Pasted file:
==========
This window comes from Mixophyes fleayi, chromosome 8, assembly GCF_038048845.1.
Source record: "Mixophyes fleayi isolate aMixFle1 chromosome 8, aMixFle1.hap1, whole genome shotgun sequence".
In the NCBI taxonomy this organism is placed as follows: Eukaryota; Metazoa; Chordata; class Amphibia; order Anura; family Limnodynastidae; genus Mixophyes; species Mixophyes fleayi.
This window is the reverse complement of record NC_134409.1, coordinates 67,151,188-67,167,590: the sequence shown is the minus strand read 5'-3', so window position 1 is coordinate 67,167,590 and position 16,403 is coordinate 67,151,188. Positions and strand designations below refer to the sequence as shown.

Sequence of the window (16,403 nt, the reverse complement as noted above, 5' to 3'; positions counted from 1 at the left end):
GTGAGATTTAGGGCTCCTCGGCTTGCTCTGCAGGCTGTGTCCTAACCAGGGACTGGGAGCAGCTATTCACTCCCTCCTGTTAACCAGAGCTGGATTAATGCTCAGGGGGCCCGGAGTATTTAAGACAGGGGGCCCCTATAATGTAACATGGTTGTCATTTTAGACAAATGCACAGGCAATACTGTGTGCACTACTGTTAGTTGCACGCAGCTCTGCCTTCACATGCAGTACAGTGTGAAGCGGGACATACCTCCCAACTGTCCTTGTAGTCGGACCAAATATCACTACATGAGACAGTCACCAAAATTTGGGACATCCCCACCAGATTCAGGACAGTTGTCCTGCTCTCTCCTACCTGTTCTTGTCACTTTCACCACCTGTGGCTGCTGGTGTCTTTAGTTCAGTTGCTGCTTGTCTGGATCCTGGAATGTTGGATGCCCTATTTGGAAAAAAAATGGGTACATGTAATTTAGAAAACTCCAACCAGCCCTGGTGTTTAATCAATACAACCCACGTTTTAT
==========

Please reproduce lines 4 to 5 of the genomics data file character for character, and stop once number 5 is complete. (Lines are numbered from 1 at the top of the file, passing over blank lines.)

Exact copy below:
This window is the reverse complement of record NC_134409.1, coordinates 67,151,188-67,167,590: the sequence shown is the minus strand read 5'-3', so window position 1 is coordinate 67,167,590 and position 16,403 is coordinate 67,151,188. Positions and strand designations below refer to the sequence as shown.

Sequence of the window (16,403 nt, the reverse complement as noted above, 5' to 3'; positions counted from 1 at the left end):